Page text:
Market Assessment

World Education Ntinga South Africa, USAID, 2002

    Description
    World Education (WE), with funding from USAID, conducted a national sector scan to identify high potential sectors for implementing a business linkages program that would expand latent demand for and availability of quality services, particularly market links and procurement, to under-served micro and small enterprises. The construction sector led in terms of potential and prospects for a targeted, market-led linkages intervention.

    WE then commissioned a phased, subsector/ market assessment study of the construction sector. Phase one resulted in a map covering the overall structure of the sector, the role players, and their functions and interactions. The second phase comprised an in-depth study of the policy environment, opportunities, constraints, and relationships between large and small firms. The study also asked SEs and BDS providers how a business linkages support program could help them access opportunities or assess the potential for specific services.


    Methods for info gathering
    Secondary source research, Key informant interviews, Focus group discussions, In-depth interviews, SE surveys

    Summary of results
    - The construction sector, a key contributor to the country's gross domestic product, has many role players in the public and private sectors and various, often poorly coordinated policies and initiatives. The vast majority of contractors are micro or very small.

    - Sector products are civil works (infrastructure), building (residential and non-residential), and installations and maintenance (which offer SEs the easiest access to opportunities.) Implementation of affirmative procurement policies and backlogs in urban renewal and rural development initiatives, housing, maintenance, and infrastructure are expected to open up opportunities.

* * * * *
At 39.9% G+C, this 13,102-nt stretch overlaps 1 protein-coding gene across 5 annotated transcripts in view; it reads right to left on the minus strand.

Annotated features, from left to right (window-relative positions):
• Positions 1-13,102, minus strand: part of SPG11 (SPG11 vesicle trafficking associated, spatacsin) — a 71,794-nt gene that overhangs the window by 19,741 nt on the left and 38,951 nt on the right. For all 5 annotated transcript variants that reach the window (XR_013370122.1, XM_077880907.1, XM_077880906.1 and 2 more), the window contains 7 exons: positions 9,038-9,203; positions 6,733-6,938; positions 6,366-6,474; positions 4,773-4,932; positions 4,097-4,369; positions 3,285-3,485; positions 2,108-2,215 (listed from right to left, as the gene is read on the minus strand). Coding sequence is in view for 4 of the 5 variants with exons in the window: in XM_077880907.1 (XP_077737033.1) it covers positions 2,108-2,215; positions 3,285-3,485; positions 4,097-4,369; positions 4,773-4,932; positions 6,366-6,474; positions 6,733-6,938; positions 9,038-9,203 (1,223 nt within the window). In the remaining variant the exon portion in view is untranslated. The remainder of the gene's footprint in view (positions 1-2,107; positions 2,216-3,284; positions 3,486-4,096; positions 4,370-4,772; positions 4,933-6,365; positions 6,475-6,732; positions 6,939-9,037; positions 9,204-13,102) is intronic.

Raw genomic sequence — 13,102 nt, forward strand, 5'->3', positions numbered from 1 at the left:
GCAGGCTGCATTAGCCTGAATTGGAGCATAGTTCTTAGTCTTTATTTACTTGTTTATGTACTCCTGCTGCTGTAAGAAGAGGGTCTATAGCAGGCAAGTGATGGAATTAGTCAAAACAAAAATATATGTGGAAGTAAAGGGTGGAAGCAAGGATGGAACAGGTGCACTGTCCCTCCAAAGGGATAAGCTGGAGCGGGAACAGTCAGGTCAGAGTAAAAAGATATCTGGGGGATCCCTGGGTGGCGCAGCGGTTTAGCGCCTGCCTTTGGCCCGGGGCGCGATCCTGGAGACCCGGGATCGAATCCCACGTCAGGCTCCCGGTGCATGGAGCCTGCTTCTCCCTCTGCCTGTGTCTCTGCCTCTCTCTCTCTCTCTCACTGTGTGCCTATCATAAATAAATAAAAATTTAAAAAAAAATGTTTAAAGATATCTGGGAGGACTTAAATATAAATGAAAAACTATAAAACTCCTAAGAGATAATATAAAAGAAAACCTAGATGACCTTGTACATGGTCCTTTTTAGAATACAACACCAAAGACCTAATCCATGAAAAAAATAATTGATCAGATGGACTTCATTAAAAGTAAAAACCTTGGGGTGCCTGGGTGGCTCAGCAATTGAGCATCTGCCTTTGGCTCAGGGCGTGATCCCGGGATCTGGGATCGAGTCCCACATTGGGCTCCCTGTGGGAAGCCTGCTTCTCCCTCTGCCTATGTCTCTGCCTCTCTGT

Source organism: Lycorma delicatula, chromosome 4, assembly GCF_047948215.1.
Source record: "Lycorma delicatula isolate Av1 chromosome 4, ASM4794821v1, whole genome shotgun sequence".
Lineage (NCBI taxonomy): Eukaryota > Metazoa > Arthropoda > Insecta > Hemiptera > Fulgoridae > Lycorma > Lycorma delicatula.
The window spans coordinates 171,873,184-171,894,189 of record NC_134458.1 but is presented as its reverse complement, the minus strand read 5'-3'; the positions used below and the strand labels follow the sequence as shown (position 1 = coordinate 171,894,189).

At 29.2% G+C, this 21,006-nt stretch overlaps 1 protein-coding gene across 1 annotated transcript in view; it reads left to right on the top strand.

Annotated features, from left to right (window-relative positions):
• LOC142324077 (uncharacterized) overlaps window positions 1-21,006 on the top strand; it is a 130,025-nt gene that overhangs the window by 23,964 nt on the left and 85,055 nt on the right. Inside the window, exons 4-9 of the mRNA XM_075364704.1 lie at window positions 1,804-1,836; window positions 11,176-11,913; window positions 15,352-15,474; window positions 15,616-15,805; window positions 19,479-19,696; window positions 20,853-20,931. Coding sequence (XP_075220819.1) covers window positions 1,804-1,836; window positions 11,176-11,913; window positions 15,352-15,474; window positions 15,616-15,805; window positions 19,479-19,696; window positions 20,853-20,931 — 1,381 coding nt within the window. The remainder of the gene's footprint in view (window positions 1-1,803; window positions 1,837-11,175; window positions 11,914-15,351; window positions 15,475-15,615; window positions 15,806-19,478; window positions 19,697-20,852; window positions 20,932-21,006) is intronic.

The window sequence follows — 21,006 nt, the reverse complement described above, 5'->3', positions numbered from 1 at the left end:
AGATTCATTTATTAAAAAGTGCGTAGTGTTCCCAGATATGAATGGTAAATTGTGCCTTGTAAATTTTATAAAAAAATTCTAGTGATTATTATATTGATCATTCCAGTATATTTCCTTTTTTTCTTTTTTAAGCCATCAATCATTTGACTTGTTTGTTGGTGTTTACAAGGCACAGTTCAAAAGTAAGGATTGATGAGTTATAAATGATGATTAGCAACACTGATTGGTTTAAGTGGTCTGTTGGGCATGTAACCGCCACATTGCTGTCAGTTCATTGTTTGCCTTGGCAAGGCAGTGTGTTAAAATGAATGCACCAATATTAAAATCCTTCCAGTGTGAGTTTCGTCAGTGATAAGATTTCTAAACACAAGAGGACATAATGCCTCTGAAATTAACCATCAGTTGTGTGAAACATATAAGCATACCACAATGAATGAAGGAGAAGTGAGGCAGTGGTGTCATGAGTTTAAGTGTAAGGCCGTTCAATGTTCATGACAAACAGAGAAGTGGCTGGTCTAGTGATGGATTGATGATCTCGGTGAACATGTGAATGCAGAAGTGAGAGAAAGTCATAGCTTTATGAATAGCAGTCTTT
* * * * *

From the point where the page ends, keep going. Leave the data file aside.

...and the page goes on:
- SE contractors learn about contract opportunities from newspapers and other tender information sources, but most have trouble accessing and executing work.

    - Major constraints are limited bid preparation skills; poor understanding of contract management; and lack of: basic business management, marketing, sales, and negotiation skills; collateral and access to finance, inputs, and materials; and performance capacity. Most SEs think BDS can help them overcome these problems.

    - SE contractors learn about/access BDS from consulting firms, business organisations, and SE support agencies. Better-performing SEs purchase services from commercial sources. Most SEs are satisfied with BDS from commercial sources.

    - Most commercial BDS suppliers provide project management, technical/ professional services, business training/ consulting/ mentorship, and tender information/ advice.

    - Surveyed firms used quantity surveying (estimating and quoting prices) most often.

    - The majority of commercial BDS providers serve medium-sized firms and work only in urban and peri-urban areas. Few work in rural areas or with SEs.

    - The main sector risks identified by BDS suppliers include political interference and the inability of small firms to compete against large ones.


     
    Associated Activities and Documents
    Implementation
    »Building Business Links in South Africa's Construction Sector, World Education, Jan 2005